Trump tariffs more stick than carrot in NAFTA talks
The battle over potential auto tariffs is one of the final core disputes between the U.S. and Canada as NAFTA talks head down to the wire, according to people familiar with the situation.
Canadian negotiators are seeking assurances the country will be exempt, or given some sort of preferential treatment, in Section 232 tariff investigations, three officials familiar with talks said. One of the officials said the 232 issue is emerging as the biggest problem, while another said it’s among a handful of key issues. The people spoke on condition of anonymity because the discussions are private.
Section 232, a previously seldom-used provision of U.S. trade law, allows tariffs to be imposed on national security grounds. Exemptions were once held up as a carrot, or incentive for Canada to strike a deal. Now they’re being wielded more like a stick, signaling the U.S. may be pushing to reserve the right to impose auto tariffs on Canada even if a deal is reached to update the North American Free Trade Agreement.
The Trump administration has pushed the previously understood limits of Section 232 by broadening the definition of what it considers a security threat. It has already imposed steel and aluminum tariffs on Canada, the top source of imports for both metals. Canada retaliated with dollar-for-dollar tariffs on a range of products. Now the U.S. is considering similar restrictions on auto imports.
U.S. Trade Representative Robert Lighthizer declined to comment to reporters Thursday, before Canadian Foreign Minister Chrystia Freeland arrived for another round of talks. A spokesperson for Lighthizer’s office didn’t immediately respond to a request for comment.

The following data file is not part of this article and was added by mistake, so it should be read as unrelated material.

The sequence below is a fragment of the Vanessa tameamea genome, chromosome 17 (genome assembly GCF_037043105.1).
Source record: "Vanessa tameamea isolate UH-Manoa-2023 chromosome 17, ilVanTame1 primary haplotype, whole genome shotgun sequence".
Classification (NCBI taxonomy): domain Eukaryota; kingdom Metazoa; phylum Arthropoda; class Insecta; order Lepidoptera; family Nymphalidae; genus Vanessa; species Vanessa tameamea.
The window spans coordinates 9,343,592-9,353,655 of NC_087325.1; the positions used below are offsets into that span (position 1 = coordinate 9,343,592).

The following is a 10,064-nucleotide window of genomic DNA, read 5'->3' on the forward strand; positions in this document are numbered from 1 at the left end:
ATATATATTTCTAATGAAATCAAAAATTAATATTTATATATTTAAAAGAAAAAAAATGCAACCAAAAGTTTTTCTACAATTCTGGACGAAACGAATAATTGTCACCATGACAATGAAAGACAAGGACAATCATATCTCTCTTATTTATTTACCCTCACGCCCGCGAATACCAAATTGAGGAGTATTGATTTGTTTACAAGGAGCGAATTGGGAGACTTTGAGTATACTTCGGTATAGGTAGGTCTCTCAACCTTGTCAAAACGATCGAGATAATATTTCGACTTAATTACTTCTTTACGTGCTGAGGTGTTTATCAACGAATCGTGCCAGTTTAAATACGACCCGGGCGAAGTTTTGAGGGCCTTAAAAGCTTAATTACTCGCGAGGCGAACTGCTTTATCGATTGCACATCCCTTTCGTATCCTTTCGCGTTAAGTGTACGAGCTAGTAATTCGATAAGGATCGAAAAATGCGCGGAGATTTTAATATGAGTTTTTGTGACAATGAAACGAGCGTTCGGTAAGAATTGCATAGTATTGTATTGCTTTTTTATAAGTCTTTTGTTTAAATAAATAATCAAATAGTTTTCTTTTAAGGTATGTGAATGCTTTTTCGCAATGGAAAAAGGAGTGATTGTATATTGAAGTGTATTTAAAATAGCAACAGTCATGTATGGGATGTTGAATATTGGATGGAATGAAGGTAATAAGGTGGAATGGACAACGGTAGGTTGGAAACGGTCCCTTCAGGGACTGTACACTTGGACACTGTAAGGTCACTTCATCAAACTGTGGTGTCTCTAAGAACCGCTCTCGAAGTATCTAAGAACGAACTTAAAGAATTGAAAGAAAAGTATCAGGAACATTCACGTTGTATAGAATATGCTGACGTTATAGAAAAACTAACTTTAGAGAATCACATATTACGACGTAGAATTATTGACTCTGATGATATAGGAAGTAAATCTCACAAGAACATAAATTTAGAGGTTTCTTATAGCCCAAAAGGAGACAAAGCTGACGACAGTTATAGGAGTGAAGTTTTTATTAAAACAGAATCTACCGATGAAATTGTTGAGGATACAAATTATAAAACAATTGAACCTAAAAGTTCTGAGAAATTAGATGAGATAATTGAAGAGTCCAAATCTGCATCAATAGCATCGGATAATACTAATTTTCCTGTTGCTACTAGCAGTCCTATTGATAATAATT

Canada, a close military ally and the top buyer of U.S. goods, has said the national security justification is “absurd.” However, the fear among Canadians is that they’d sign a new NAFTA deal and see the Trump administration swiftly apply auto tariffs anyhow, devastating the economy, one of the officials said, adding there’s little value in a trade deal with that kind of uncertainty.
The 232 tariffs are among the remaining question marks of the bilateral deal the U.S. already struck with Mexico. The tariffs on Mexican steel and aluminum haven’t yet been lifted, despite the parties reaching a deal last month.
Another key issue is dispute settlement panels currently contained under Chapter 19. The U.S. wants to delete the chapter, while Canada has publicly said some type of similar panel is required for the country to back a deal.
NAFTA collapse would be bad but auto tariffs would be worse, group warns
Time is running out for Canada and the U.S. to reach agreement by the latest deadline American officials are aiming for. Under U.S. trade law, in order to sign a deal before Mexico’s incoming president takes office, text of the agreement needs to be published by Sept. 30, meaning a high-level agreement is needed imminently to allow time for it to be converted to legal text.
Trump has threatened to try to advance a U.S.-Mexico deal – without Canada – if agreement can’t be reached with the Canadians, though Congress may block him from doing so. Trump has also threatened auto tariffs if a deal can’t be reached, saying it would mean the ruination of the Canadian economy.